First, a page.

Top-down cortical input during NREM sleep consolidates perceptual memory

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Science  26 May 2016:
DOI: 10.1126/science.aaf0902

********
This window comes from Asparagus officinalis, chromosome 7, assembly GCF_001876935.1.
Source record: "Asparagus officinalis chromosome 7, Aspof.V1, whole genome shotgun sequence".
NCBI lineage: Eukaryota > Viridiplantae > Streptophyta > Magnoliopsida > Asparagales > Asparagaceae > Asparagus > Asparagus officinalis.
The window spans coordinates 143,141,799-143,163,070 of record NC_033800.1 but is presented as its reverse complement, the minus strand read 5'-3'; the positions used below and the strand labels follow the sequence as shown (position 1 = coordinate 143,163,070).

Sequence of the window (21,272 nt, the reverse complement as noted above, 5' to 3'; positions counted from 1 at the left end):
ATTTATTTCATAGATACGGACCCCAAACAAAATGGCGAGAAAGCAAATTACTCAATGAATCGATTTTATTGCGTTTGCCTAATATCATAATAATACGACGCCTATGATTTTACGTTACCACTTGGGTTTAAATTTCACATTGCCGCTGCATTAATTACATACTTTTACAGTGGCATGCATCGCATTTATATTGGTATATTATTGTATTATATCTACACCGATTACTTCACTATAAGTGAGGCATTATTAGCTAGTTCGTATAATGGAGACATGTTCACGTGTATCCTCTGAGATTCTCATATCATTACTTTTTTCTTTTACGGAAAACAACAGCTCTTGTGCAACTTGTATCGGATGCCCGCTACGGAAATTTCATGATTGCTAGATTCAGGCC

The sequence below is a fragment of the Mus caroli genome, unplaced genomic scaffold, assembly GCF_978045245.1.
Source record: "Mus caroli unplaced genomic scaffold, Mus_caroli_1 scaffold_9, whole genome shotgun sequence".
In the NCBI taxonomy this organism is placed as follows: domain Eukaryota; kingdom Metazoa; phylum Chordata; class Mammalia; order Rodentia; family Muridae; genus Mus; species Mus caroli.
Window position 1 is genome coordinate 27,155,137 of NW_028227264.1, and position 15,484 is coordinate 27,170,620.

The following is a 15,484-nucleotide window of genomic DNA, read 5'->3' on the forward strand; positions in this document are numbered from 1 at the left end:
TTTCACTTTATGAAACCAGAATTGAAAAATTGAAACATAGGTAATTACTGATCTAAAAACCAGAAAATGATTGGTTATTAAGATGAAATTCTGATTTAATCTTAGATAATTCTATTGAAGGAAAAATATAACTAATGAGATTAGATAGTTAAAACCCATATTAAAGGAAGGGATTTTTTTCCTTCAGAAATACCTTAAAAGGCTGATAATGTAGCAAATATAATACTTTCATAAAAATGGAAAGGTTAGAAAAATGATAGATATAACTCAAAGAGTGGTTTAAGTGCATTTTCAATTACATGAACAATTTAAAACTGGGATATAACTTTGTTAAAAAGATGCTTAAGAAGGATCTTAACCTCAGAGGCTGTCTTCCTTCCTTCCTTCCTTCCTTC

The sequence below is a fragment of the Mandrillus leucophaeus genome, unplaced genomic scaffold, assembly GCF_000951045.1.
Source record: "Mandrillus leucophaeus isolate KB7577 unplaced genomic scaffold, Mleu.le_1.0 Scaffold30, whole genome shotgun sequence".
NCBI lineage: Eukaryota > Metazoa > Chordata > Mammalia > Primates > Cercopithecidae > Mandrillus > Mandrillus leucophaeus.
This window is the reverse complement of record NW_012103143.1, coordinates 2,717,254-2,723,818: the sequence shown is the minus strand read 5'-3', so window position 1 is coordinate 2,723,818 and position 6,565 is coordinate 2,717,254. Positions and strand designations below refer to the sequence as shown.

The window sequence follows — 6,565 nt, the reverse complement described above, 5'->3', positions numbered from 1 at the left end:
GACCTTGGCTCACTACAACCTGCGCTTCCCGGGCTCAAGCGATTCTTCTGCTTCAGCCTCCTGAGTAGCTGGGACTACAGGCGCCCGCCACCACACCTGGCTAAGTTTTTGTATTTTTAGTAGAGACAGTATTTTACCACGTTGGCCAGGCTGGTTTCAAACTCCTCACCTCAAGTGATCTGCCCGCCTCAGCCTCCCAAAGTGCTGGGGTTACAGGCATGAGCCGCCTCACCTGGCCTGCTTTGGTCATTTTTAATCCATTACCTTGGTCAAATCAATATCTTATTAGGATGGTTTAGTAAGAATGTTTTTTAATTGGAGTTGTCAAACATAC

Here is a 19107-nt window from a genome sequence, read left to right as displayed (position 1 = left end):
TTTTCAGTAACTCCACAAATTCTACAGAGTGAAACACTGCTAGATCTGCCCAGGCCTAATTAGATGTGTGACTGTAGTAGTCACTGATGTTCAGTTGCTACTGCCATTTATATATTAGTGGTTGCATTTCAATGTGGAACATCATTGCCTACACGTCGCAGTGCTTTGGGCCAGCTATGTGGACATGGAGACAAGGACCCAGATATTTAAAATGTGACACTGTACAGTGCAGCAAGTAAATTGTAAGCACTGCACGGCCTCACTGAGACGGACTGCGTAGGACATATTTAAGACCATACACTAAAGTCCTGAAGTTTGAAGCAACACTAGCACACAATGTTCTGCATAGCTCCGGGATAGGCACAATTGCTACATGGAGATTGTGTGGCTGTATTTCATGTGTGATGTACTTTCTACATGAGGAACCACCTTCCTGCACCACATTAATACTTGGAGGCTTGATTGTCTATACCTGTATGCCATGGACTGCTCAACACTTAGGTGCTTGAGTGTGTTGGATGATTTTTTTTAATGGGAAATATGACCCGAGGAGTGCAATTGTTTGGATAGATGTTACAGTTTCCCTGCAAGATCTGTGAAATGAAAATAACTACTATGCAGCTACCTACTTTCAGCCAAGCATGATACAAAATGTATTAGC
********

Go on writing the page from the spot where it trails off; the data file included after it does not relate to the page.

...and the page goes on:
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During tactile perception, long-range intracortical top-down axonal projections are essential for processing sensory information. Whether these projections regulate sleep-dependent long-term memory consolidation is unknown. We altered top-down inputs from higher order cortex to sensory cortex during sleep and examined the consolidation of memories acquired earlier during waking texture perception. Mice learned novel textures and consolidated them during sleep. Within the first hour of non-rapid eye movement (NREM) sleep, optogenetic inhibition of top-down projecting axons from secondary motor cortex (M2) to primary somatosensory cortex (S1) impaired sleep-dependent reactivation of S1 neurons and memory consolidation. In NREM sleep and sleep-deprived states, closed-loop asynchronous or synchronous M2-S1 co-activation, respectively, reduced or prolonged memory retention. Top-down cortical information flow in NREM sleep is thus required for perceptual memory consolidation.

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